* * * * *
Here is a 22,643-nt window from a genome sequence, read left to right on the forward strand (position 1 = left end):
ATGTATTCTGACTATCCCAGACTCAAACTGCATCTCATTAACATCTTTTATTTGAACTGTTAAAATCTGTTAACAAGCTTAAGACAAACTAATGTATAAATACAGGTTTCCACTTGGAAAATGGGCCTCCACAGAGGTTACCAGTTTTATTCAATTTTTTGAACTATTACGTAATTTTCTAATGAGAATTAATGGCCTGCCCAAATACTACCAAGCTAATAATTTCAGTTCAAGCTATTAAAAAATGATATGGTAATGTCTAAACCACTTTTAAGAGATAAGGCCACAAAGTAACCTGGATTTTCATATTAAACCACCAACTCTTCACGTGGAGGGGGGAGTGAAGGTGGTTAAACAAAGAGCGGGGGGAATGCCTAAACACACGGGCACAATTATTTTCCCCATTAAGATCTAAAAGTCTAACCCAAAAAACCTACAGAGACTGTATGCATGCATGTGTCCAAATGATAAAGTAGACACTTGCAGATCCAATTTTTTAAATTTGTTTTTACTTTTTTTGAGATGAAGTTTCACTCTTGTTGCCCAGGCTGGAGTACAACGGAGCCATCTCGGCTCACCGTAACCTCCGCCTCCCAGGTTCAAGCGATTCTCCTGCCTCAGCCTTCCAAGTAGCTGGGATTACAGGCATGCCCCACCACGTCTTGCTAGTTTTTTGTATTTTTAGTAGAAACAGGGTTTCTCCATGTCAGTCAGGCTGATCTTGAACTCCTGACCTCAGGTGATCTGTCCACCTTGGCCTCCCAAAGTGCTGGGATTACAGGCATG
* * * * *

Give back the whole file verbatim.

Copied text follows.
Here is a 22,643-nt window from a genome sequence, read left to right on the forward strand (position 1 = left end):
ATGTATTCTGACTATCCCAGACTCAAACTGCATCTCATTAACATCTTTTATTTGAACTGTTAAAATCTGTTAACAAGCTTAAGACAAACTAATGTATAAATACAGGTTTCCACTTGGAAAATGGGCCTCCACAGAGGTTACCAGTTTTATTCAATTTTTTGAACTATTACGTAATTTTCTAATGAGAATTAATGGCCTGCCCAAATACTACCAAGCTAATAATTTCAGTTCAAGCTATTAAAAAATGATATGGTAATGTCTAAACCACTTTTAAGAGATAAGGCCACAAAGTAACCTGGATTTTCATATTAAACCACCAACTCTTCACGTGGAGGGGGGAGTGAAGGTGGTTAAACAAAGAGCGGGGGGAATGCCTAAACACACGGGCACAATTATTTTCCCCATTAAGATCTAAAAGTCTAACCCAAAAAACCTACAGAGACTGTATGCATGCATGTGTCCAAATGATAAAGTAGACACTTGCAGATCCAATTTTTTAAATTTGTTTTTACTTTTTTTGAGATGAAGTTTCACTCTTGTTGCCCAGGCTGGAGTACAACGGAGCCATCTCGGCTCACCGTAACCTCCGCCTCCCAGGTTCAAGCGATTCTCCTGCCTCAGCCTTCCAAGTAGCTGGGATTACAGGCATGCCCCACCACGTCTTGCTAGTTTTTTGTATTTTTAGTAGAAACAGGGTTTCTCCATGTCAGTCAGGCTGATCTTGAACTCCTGACCTCAGGTGATCTGTCCACCTTGGCCTCCCAAAGTGCTGGGATTACAGGCATG